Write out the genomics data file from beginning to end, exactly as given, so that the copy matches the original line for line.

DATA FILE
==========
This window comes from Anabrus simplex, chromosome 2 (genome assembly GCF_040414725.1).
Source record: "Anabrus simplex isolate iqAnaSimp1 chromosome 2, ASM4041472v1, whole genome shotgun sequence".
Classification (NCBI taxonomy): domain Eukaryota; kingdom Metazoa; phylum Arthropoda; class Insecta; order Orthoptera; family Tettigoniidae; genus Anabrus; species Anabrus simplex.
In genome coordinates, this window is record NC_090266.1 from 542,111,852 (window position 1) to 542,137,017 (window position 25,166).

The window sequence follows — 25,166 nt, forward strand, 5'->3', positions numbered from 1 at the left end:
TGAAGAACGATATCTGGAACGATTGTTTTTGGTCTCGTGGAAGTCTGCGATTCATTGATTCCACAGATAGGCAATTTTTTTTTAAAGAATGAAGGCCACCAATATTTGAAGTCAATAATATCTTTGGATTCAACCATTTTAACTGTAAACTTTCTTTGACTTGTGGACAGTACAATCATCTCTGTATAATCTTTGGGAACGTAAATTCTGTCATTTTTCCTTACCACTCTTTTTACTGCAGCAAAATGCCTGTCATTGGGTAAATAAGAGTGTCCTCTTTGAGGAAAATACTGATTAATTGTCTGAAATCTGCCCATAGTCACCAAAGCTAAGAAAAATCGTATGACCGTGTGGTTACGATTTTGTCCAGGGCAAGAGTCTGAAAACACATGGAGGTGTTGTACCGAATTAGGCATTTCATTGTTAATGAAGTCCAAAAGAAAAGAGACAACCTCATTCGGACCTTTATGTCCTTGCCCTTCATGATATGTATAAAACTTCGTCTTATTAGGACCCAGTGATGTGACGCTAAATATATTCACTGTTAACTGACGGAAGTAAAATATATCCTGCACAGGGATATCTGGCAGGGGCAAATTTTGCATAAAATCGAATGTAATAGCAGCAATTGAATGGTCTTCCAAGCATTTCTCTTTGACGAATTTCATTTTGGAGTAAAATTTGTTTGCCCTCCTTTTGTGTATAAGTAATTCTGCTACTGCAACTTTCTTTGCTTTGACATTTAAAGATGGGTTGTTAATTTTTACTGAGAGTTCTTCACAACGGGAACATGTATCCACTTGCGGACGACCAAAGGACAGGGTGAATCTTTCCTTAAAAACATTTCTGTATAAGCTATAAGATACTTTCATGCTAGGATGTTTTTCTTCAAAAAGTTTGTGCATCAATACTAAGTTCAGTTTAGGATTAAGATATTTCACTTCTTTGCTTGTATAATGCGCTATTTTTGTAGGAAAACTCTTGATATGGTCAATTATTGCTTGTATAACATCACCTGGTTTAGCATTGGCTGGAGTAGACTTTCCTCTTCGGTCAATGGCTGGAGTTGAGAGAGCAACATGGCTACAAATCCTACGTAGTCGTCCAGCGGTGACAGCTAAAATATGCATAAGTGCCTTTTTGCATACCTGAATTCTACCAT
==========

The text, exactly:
This window comes from Anabrus simplex, chromosome 2 (genome assembly GCF_040414725.1).
Source record: "Anabrus simplex isolate iqAnaSimp1 chromosome 2, ASM4041472v1, whole genome shotgun sequence".
Classification (NCBI taxonomy): domain Eukaryota; kingdom Metazoa; phylum Arthropoda; class Insecta; order Orthoptera; family Tettigoniidae; genus Anabrus; species Anabrus simplex.
In genome coordinates, this window is record NC_090266.1 from 542,111,852 (window position 1) to 542,137,017 (window position 25,166).

The window sequence follows — 25,166 nt, forward strand, 5'->3', positions numbered from 1 at the left end:
TGAAGAACGATATCTGGAACGATTGTTTTTGGTCTCGTGGAAGTCTGCGATTCATTGATTCCACAGATAGGCAATTTTTTTTTAAAGAATGAAGGCCACCAATATTTGAAGTCAATAATATCTTTGGATTCAACCATTTTAACTGTAAACTTTCTTTGACTTGTGGACAGTACAATCATCTCTGTATAATCTTTGGGAACGTAAATTCTGTCATTTTTCCTTACCACTCTTTTTACTGCAGCAAAATGCCTGTCATTGGGTAAATAAGAGTGTCCTCTTTGAGGAAAATACTGATTAATTGTCTGAAATCTGCCCATAGTCACCAAAGCTAAGAAAAATCGTATGACCGTGTGGTTACGATTTTGTCCAGGGCAAGAGTCTGAAAACACATGGAGGTGTTGTACCGAATTAGGCATTTCATTGTTAATGAAGTCCAAAAGAAAAGAGACAACCTCATTCGGACCTTTATGTCCTTGCCCTTCATGATATGTATAAAACTTCGTCTTATTAGGACCCAGTGATGTGACGCTAAATATATTCACTGTTAACTGACGGAAGTAAAATATATCCTGCACAGGGATATCTGGCAGGGGCAAATTTTGCATAAAATCGAATGTAATAGCAGCAATTGAATGGTCTTCCAAGCATTTCTCTTTGACGAATTTCATTTTGGAGTAAAATTTGTTTGCCCTCCTTTTGTGTATAAGTAATTCTGCTACTGCAACTTTCTTTGCTTTGACATTTAAAGATGGGTTGTTAATTTTTACTGAGAGTTCTTCACAACGGGAACATGTATCCACTTGCGGACGACCAAAGGACAGGGTGAATCTTTCCTTAAAAACATTTCTGTATAAGCTATAAGATACTTTCATGCTAGGATGTTTTTCTTCAAAAAGTTTGTGCATCAATACTAAGTTCAGTTTAGGATTAAGATATTTCACTTCTTTGCTTGTATAATGCGCTATTTTTGTAGGAAAACTCTTGATATGGTCAATTATTGCTTGTATAACATCACCTGGTTTAGCATTGGCTGGAGTAGACTTTCCTCTTCGGTCAATGGCTGGAGTTGAGAGAGCAACATGGCTACAAATCCTACGTAGTCGTCCAGCGGTGACAGCTAAAATATGCATAAGTGCCTTTTTGCATACCTGAATTCTACCAT